With the rapid advancement of chip manufacturing, structures of chips are in the direction of increasing complexity and elaboration. Therefore, automated visual inspection (AVI) has received great attention in chip detection due to its nondestructiveness and reliability . Among all the characteristics of defects, edge detection is one of the most important aspects because it is the basis of many quality assessments. However, the edges of defects are blurred by noise in the image. Moreover, there is no definite criterion to distinguish the edges of defects from those of structures in the image, which results in false detection.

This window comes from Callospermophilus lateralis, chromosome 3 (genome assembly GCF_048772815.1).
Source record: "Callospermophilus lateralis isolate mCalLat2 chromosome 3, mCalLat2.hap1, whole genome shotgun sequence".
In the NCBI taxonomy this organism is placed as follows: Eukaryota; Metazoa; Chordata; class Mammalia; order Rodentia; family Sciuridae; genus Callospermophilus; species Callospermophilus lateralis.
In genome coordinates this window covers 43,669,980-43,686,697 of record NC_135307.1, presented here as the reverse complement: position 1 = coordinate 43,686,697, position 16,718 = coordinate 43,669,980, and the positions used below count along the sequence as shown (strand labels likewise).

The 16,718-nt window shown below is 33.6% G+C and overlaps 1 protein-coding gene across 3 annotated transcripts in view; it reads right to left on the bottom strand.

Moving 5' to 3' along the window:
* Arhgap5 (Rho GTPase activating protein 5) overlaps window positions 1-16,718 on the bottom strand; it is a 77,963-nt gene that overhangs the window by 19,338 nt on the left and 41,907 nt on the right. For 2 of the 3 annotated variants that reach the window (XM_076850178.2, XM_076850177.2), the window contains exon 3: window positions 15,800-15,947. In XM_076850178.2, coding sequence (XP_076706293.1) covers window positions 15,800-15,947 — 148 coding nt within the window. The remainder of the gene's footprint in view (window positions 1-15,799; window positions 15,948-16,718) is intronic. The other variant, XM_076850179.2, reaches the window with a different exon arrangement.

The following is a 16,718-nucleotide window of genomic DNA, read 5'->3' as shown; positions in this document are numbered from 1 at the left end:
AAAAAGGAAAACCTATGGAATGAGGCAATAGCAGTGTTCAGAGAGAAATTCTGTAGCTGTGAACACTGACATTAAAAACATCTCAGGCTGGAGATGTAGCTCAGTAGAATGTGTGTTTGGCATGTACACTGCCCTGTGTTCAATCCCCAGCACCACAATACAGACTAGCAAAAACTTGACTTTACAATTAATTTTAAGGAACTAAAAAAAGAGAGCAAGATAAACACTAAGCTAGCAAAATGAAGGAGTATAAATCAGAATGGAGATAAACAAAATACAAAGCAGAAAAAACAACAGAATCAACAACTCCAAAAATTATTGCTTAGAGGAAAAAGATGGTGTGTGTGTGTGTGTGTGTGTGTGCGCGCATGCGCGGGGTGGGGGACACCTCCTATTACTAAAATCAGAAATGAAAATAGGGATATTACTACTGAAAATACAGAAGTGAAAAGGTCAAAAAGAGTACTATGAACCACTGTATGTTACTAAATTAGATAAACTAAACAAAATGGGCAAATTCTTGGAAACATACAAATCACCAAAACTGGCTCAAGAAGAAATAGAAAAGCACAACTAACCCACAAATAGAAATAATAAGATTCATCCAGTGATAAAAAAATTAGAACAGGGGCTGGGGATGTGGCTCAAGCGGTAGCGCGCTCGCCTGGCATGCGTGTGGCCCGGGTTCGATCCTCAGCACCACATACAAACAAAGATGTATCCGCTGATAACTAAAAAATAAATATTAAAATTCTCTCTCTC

In recent decades, many traditional approaches such as projection and filtering have been applied in the chip inspection field. Teoh et al.  developed five separate algorithms to deal with, namely, missing components, misalignment, wrong orientation of IC chips, wrong parts, and poor solder joints on surface mount PCBs. Gallegos et al.  detected the presence or absence of surface-mounted devices (SMDs) in the inspection of printed circuit boards based on linear projection and other processing. Lin  used wavelet characteristic to inspect ripple defects in the surface barrier layer (SBL) chips of ceramic capacitors and used discrete cosine transform (DCT) to restore image for inspection of tiny pinhole defects in randomly textured surfaces of surface barrier layer (SBL) chips. Wu et al.  proposed a two-stage inspection process which analyzed the features of the components under three colors (red, greed, and blue) structure light source for surface mounted components after they have been placed in wet solder paste on a printed circuit board (PCB). And the next year (2010), they gave out another way which combined an adaptive segmentation method, the sliding location window algorithm, and the Bayes classifier to solve this problem. Wu et al.  calculated the geometrical parameters of the chip components by means of vision-based methods such as the maximum external rectangle method, the Canny operator, the Zernike moment operator, and the fast Fourier transform (FFT). Huang et al.  used an improved Canny operator to inspect the IC chip pin. Zheng et al.  also used the Canny operator to inspect the appearance of QFP chip lead. Chen and Perng  combined many digital image processing including normalization, shrinking, segmenting, and Fourier-based image restoration and defect identification on the basis of characteristics of statistical textures of the molding surface. Nurhadiyatna et al.  proposed a method which consisted of K-means clustering, Gabor filter, and Canny edge filter to detect surface defects on chip pad area. However, most of these research studies focused on detecting the existence of different types of defects rather than confirming the contours of defects. Furthermore, the studies on contour detection could hardly be applied in complex structural chips for two reasons: first, these methods strongly depend on threshold setting, which makes blurred edge detection an open technical challenge. A low threshold may cause false detection while a high one may lead to missed detection of weak edges. Second, the edges abstracted in the whole image belong to not only defects but also structures, which sometimes are almost indistinguishable.